There are 849 articles

  • As Iraq runs dry, a plague of snakes is unleashed

    An unprecedented fall in the water levels of the Tigris and Euphrates rivers has exposed the rural population to dangers of heat, drought – and displaced wildlife. Swarms of snakes are attacking people and cattle in southern Iraq as the Euphrates and Tigris rivers dry up and the reptiles lose their natural habitat among the reed beds. Doctors.. More

  • Inside North Korea's labor camps

    It is estimated that 150,000-200,000 prisoners are detained in the camps, located in valleys in remote mountainous areas of the central and northern part of North Korea. Deeply secretive North Korea does not publish any details of the camps or the detainees held in them, but accounts from former inmates and guards who have defected paint a bleak.. More

  • Bound, blindfolded and beaten – by Israeli troops

    Two Israeli officers have testified that troops in the West Bank beat, bound and blindfolded Palestinian civilians as young as 14. The damaging disclosures by two sergeants of the Kfir Brigade include descriptions of abuses they say they witnessed during a search-and-detain operation involving hundreds of troops in Hares village on 26 March. The testimonies.. More

  • Torture and justice, American style

    "I could see them, dragged naked along the concrete corridor," reported the 18-year-old boy. "Their skin was tearing off their bodies and the extreme pain showed on their faces. Electric shockers such as are used on livestock had first been used on them. I saw the burns on their arms and legs. Then ‘wrist-breakers' were used on.. More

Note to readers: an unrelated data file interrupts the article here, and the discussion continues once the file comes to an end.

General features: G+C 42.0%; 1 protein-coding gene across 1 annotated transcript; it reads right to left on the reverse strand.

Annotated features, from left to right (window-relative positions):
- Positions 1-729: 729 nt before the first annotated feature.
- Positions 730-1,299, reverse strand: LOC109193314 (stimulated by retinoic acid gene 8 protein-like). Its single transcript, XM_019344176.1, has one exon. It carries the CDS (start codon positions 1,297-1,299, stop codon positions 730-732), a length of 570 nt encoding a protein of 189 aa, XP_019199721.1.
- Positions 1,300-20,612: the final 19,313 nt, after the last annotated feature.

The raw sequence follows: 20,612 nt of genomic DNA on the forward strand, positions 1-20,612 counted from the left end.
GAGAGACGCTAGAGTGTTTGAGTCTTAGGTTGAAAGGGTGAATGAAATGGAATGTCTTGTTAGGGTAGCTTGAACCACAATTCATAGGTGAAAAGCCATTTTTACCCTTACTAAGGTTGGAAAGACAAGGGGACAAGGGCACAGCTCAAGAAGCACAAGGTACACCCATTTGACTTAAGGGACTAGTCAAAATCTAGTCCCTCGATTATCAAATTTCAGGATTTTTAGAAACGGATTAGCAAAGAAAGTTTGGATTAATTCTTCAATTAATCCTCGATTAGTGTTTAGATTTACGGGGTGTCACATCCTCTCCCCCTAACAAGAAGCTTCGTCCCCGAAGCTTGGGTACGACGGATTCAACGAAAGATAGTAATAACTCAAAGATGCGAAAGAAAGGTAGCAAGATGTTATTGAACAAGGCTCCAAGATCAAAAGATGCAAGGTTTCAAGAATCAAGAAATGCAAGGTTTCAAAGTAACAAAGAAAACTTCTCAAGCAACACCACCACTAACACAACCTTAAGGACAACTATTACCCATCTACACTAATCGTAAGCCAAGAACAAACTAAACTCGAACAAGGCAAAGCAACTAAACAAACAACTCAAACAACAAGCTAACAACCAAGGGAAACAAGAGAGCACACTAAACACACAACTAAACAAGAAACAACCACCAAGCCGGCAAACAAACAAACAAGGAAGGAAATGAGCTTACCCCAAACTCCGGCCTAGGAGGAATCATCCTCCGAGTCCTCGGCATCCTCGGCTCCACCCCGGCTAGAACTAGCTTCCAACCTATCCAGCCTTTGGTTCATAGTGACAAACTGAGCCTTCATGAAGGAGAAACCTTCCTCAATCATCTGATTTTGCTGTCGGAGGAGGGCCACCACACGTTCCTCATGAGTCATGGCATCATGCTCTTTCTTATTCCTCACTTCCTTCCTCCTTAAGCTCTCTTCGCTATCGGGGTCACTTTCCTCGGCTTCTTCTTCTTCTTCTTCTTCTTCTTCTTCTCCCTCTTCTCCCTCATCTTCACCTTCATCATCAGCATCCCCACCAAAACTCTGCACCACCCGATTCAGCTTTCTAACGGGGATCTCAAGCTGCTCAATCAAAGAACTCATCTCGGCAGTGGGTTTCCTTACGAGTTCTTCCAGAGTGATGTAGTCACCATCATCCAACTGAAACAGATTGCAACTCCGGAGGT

• Lebanon's Palestinian refugees

    In 1948 hundreds of thousands of Palestinians were expelled from or forced to flee their homeland in the wake of the creation of the state of Israel. While some were forced out by armed Israeli militias - perhaps the most notorious being the Irgun and Stern gangs - others fled in the belief Arab armies would defeat those Jewish forces fighting for.. More

  • Somalia crisis 'Africa's worst'

    The "very dire" humanitarian crisis in Somalia is the worst in Africa for many years, says Oxfam's coordinator for the failed Horn of Africa state. Many of its hundreds of thousands of internally-displaced people, the world's largest such concentration, have little food or shelter, he said. Mogadishu civilians have been fleeing intense fighting.. More

  • Muslims in Bulgaria see their civil rights under threat

    The rising anti-Muslim rhetoric ahead of a July parliamentary election have raised tensions in the country. Twenty years after Bulgaria's then-Communist regime mounted an official campaign of persecution against its Muslim minority, could bring the nightmare back. Mustafa Yumer, a Bulgarian Muslim, led resistance and hunger strikes against an assimilation.. More

  • Photos show rape and sex abuse in Iraq jails